and also from the directors /proprietors / partners of these entities. RBI also publishes a list
of borrowers (with outstanding aggregating Rs. 1 crore and above) against whom suits
have been filed by banks and FIs for recovery of their funds, as on 31st March every year.
It is our experience that these measures had not contributed to any perceptible recoveries
from the defaulting entities. However, they serve as negative basket of steps shutting off
fresh loans to these defaulters. I strongly believe that a real breakthrough can come only if
there is a change in the repayment psyche of the Indian borrowers.
7) RECOVERY ACTION AGAINST LARGE NPAS
After a review of tendency in regard to NPAs by the Hon'ble Finance Minister, RBI had
advised the public sector banks to examine all cases of willful default of Rs 1 crore and
above and file suits in such cases, and file criminal cases in regard to willful defaults.
Board of Directors are required to review NPA accounts of Rs.1 crore and above with
special reference to fixing of staff accountability.
On their part RBI and the Government are contemplating several supporting measures
including legal reforms, some of them I would like to highlight.
8) ASSET RECONSTRUCTION COMPANY:
An Asset Reconstruction Company with an authorised capital of Rs.2000 crore and initial
paid up capital Rs.1400 crore is to be set up as a trust for undertaking activities relating to
asset reconstruction. It would negotiate with banks and financial institutions for acquiring
distressed assets and develop markets for such assets.. Government of India proposes to go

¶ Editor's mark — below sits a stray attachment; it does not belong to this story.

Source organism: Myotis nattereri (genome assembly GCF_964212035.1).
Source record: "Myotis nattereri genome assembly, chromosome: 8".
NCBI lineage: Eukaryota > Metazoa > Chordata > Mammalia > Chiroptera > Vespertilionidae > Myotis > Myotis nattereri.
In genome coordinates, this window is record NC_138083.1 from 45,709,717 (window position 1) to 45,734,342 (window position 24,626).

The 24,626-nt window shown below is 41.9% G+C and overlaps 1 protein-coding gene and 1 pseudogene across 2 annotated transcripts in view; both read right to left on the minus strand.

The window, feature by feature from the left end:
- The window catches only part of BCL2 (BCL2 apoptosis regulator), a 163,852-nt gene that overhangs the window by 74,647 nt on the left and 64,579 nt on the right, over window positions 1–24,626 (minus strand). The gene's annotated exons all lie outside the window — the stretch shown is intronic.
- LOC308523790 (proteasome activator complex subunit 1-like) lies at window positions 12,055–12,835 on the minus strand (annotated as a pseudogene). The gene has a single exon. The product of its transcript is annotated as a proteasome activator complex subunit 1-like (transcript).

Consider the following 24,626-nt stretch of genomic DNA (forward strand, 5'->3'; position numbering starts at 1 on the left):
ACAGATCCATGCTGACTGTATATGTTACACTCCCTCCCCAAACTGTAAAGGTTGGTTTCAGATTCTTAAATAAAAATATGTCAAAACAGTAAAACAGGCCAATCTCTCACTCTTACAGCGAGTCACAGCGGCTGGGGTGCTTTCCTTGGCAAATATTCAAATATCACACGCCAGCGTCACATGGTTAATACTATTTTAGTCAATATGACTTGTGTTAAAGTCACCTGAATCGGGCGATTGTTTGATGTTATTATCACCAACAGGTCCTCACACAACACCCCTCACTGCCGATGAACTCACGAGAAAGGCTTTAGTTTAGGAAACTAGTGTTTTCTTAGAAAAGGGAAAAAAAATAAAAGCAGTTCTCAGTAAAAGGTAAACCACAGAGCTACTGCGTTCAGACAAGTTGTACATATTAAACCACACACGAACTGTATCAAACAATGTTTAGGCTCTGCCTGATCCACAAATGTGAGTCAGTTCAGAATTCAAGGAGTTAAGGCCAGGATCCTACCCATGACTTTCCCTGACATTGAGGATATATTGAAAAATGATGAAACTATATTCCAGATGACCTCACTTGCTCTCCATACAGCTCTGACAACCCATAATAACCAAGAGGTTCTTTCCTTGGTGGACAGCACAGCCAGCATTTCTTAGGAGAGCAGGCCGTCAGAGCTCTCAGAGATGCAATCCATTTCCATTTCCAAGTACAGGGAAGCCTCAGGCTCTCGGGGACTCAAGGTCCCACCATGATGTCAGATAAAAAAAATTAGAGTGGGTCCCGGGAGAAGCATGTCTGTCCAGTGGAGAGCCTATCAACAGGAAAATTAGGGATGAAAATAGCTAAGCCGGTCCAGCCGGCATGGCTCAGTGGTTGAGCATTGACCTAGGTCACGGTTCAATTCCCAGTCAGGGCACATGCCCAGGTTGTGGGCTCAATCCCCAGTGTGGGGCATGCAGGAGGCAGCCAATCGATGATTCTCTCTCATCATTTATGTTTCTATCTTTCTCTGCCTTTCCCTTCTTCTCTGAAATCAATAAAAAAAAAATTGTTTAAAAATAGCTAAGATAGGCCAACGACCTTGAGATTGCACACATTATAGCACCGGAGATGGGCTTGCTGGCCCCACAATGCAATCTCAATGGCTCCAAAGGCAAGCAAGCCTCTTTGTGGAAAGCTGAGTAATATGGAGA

in for legal reforms to facilitate the functioning of ARC mechanism.
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EVALUATION
+ The ARCs will assist in cleansing the Balance Sheet of the weaker as well as potential
weak banks.
+ It will also try to identify possible conceptual glitches and legal infirmities in the
arrangement.
+ It is to be noted that given the inadequacies of SICA, BIFR, DRTs foreclosures and
other recovery processes, an ARC may find it difficult to lead a viable existence.
Therefore, simultaneously it is required to make radical changes in bankruptcy and
recovery laws and procedures.
+ Under this scheme the banks liabilities will get transferred from one bank to another.
The total liability to the banking system would remain unchanged.
9) CREDIT INFORMATION BUREAU
Institutionalisation of information sharing arrangements through the newly formed Credit
Information Bureau of India Ltd. (CIBIL) is under way. RBI is considering the
recommendations of the S.R.Iyer Group (Chairman of CIBIL) to operationalise the
scheme of information dissemination on defaults to the financial system. The main
recommendations of the Group include dissemination of information relating to suit-filed
accounts regardless of the amount claimed in the suit or amount of credit granted by a
credit institution as also such irregular accounts where the borrower has given consent for
disclosure. This, I hope, would prevent those who take advantage of lack of system of
information sharing amongst lending institutions to borrow large amounts against same
assets and property, which had in no small measure contributed to the incremental NPAs
of banks.
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10) PROPOSED GUIDELINES ON WILLFUL DEFAULTS/DIVERSION
OF FUNDS
RBI is examining the recommendation of Kohli Group on willful defaulters. It is working
out a proper definition covering such classes of defaulters so that credit denials to this
group of borrowers can be made effective and criminal prosecution can be made
demonstrative against willful defaulters.
11) CORPORATE GOVERNANCE
A Consultative Group under the chairmanship of Dr. A.S.Ganguly was set up by the